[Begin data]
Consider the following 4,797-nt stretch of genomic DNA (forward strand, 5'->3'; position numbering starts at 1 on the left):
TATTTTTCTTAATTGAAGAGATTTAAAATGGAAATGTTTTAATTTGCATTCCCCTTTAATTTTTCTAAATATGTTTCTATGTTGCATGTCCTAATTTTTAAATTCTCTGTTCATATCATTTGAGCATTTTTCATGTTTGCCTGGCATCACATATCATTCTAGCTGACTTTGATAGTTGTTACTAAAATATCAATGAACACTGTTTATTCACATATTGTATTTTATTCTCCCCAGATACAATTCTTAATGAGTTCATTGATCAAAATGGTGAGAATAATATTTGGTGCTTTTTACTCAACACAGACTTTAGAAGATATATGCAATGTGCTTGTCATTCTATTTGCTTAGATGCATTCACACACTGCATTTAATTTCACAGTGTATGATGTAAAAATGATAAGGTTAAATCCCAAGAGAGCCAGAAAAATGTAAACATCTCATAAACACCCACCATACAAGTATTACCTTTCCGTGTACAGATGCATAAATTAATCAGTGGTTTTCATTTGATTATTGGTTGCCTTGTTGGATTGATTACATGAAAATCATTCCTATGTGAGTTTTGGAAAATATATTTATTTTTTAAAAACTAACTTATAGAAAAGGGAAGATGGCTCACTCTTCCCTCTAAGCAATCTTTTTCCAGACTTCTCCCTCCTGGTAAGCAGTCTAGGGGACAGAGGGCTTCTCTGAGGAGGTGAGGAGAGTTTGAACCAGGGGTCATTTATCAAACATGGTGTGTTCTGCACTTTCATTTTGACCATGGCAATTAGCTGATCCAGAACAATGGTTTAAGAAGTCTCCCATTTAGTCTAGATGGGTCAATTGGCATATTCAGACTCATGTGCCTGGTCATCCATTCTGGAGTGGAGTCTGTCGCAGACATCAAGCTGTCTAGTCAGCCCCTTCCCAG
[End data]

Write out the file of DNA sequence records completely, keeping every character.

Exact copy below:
Consider the following 4,797-nt stretch of genomic DNA (forward strand, 5'->3'; position numbering starts at 1 on the left):
TATTTTTCTTAATTGAAGAGATTTAAAATGGAAATGTTTTAATTTGCATTCCCCTTTAATTTTTCTAAATATGTTTCTATGTTGCATGTCCTAATTTTTAAATTCTCTGTTCATATCATTTGAGCATTTTTCATGTTTGCCTGGCATCACATATCATTCTAGCTGACTTTGATAGTTGTTACTAAAATATCAATGAACACTGTTTATTCACATATTGTATTTTATTCTCCCCAGATACAATTCTTAATGAGTTCATTGATCAAAATGGTGAGAATAATATTTGGTGCTTTTTACTCAACACAGACTTTAGAAGATATATGCAATGTGCTTGTCATTCTATTTGCTTAGATGCATTCACACACTGCATTTAATTTCACAGTGTATGATGTAAAAATGATAAGGTTAAATCCCAAGAGAGCCAGAAAAATGTAAACATCTCATAAACACCCACCATACAAGTATTACCTTTCCGTGTACAGATGCATAAATTAATCAGTGGTTTTCATTTGATTATTGGTTGCCTTGTTGGATTGATTACATGAAAATCATTCCTATGTGAGTTTTGGAAAATATATTTATTTTTTAAAAACTAACTTATAGAAAAGGGAAGATGGCTCACTCTTCCCTCTAAGCAATCTTTTTCCAGACTTCTCCCTCCTGGTAAGCAGTCTAGGGGACAGAGGGCTTCTCTGAGGAGGTGAGGAGAGTTTGAACCAGGGGTCATTTATCAAACATGGTGTGTTCTGCACTTTCATTTTGACCATGGCAATTAGCTGATCCAGAACAATGGTTTAAGAAGTCTCCCATTTAGTCTAGATGGGTCAATTGGCATATTCAGACTCATGTGCCTGGTCATCCATTCTGGAGTGGAGTCTGTCGCAGACATCAAGCTGTCTAGTCAGCCCCTTCCCAG